Drunk September 2015 @ home
The commune of Aloxe-Corton in the Côte de Beaune has the unusual distinction of having over half its area covered in Grand Cru vineyards.
The Grand Cru vineyard of Les Pougets is directly adjacent to Le Charlemagne climat, on the upper and mid-slope. It is among the five vineyards of the commune in which the variegated soils, alternating between chalk and iron-rich marl, produce both Corton Pougets and Corton Charlemagne.
This wine is fermented in vats during 3-4 weeks and aged 18-20 months in oak barrels before bottling.
2004 was a tough year for wine producers in Burgundy with outbreaks of oidium (which attacks the grape and is powdery mildew fungus that devastated the vineyards of Europe in the mid-nineteenth century) as well as a hail.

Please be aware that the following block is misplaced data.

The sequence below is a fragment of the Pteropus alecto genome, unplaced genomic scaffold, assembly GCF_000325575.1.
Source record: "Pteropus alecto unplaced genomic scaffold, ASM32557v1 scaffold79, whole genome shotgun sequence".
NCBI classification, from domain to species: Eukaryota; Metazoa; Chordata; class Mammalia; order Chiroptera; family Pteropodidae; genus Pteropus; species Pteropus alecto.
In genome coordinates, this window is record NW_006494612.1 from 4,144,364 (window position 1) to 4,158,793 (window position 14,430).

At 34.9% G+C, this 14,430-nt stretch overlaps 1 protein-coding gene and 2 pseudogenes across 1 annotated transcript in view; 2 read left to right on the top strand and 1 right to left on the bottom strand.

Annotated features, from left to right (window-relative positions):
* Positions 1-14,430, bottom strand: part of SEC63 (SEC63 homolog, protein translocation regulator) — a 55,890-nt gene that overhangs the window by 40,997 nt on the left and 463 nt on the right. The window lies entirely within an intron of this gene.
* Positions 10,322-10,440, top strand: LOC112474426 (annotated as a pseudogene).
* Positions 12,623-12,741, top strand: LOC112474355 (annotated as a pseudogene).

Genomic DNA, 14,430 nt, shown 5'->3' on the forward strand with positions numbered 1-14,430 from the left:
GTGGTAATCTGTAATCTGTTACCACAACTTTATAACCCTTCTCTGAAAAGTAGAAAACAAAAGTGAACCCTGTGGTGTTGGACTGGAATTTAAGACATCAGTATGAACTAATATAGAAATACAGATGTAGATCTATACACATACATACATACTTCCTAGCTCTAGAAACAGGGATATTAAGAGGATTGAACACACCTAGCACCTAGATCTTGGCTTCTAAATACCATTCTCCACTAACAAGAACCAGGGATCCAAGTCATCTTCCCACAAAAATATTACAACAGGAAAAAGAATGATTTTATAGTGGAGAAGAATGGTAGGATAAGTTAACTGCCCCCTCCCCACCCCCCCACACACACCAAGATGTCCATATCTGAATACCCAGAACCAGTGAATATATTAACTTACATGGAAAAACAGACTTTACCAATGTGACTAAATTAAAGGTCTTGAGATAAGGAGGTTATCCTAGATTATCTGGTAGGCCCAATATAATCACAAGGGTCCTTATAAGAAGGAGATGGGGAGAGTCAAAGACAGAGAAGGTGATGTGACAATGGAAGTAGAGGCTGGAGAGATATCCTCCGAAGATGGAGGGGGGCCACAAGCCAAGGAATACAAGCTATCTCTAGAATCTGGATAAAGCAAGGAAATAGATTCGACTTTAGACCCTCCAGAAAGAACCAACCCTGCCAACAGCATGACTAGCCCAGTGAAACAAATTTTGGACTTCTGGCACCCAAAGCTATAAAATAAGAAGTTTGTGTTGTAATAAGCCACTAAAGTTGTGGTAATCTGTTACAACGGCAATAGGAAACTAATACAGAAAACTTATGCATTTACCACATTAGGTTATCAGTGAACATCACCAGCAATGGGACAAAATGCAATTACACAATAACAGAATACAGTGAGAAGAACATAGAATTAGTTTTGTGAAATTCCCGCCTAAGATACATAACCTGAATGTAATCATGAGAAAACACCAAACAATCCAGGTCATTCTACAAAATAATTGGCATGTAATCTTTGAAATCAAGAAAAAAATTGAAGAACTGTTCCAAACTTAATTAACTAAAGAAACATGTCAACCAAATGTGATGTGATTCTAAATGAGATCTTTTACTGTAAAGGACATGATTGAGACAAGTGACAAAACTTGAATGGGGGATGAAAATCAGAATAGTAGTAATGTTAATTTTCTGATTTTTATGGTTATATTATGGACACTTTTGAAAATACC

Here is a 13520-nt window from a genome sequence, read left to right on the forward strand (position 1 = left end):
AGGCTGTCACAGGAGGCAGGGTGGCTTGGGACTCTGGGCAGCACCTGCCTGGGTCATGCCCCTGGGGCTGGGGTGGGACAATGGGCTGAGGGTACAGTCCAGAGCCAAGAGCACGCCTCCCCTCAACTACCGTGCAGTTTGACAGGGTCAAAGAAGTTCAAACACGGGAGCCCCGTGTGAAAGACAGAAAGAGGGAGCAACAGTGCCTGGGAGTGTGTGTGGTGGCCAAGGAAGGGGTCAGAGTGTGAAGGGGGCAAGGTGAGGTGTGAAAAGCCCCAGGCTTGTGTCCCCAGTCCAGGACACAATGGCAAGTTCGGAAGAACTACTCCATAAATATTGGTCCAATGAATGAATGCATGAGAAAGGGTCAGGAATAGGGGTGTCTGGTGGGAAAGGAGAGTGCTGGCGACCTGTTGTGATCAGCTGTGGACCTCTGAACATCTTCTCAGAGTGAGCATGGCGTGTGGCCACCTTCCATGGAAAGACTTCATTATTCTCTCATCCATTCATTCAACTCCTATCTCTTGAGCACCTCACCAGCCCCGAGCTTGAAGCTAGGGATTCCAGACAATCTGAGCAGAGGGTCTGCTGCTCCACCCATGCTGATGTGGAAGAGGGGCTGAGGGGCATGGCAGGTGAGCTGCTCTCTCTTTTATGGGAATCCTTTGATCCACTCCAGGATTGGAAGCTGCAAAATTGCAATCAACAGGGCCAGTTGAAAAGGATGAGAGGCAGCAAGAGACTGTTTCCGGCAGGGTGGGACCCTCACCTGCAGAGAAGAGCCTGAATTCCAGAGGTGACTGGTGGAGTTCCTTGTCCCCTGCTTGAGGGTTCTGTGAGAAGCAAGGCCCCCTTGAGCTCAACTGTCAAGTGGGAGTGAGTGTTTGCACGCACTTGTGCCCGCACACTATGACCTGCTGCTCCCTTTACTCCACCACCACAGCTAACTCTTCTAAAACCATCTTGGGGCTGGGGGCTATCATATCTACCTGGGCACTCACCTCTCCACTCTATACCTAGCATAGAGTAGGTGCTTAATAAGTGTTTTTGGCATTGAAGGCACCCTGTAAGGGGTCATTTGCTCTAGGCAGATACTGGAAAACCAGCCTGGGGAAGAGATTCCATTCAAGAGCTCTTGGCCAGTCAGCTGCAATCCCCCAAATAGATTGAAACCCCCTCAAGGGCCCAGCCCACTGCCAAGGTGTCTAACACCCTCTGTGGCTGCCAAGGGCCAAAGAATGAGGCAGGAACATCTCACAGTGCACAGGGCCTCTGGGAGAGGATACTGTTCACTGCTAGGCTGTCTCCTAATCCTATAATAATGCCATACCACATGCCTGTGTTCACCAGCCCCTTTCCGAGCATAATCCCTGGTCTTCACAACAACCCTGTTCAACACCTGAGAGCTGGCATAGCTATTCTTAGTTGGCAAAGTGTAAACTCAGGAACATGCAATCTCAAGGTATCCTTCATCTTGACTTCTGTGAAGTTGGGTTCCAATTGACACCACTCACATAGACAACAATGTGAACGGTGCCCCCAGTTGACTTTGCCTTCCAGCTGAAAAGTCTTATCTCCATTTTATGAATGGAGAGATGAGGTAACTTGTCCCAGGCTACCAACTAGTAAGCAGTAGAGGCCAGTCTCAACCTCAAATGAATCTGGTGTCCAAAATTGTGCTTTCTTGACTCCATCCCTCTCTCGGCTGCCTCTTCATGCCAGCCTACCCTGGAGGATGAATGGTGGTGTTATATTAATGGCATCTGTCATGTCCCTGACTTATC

It was also cold, wet and grey during the growing season which followed a cool winter, spring being a long time arriving. The weather continued unsettled in April and May, with delayed flowering.
After this wet and cool summer, September produced the first settled period of sunny weather in 2004.
Reds were generally poor with some exhibiting too much acidity but the best examples did show elegance and purity if handled carefully by their producers.
FermentedGrape.com tasting notes
This Corton-Pougets Grand Cru Domaine des Héritiers 2004 from Louis Jadot was what I would deem as OK but it did not taste like a Grand Cru from Burgundy and I think the poor vintage was certainly to blame. If you don't have the sunshine, just like in 2013, then you get too much acidity, too much flesh, not enough of the Pinot Noir fragrances and earthy characteristics with the finesse you expect.
At the price, around £40, it was not good value for money, but such is the curse of Burgundy these days. In the poor vintages, you need to pick carefully and then cellar for a long period. Maybe I will be more excited tonight on my second try?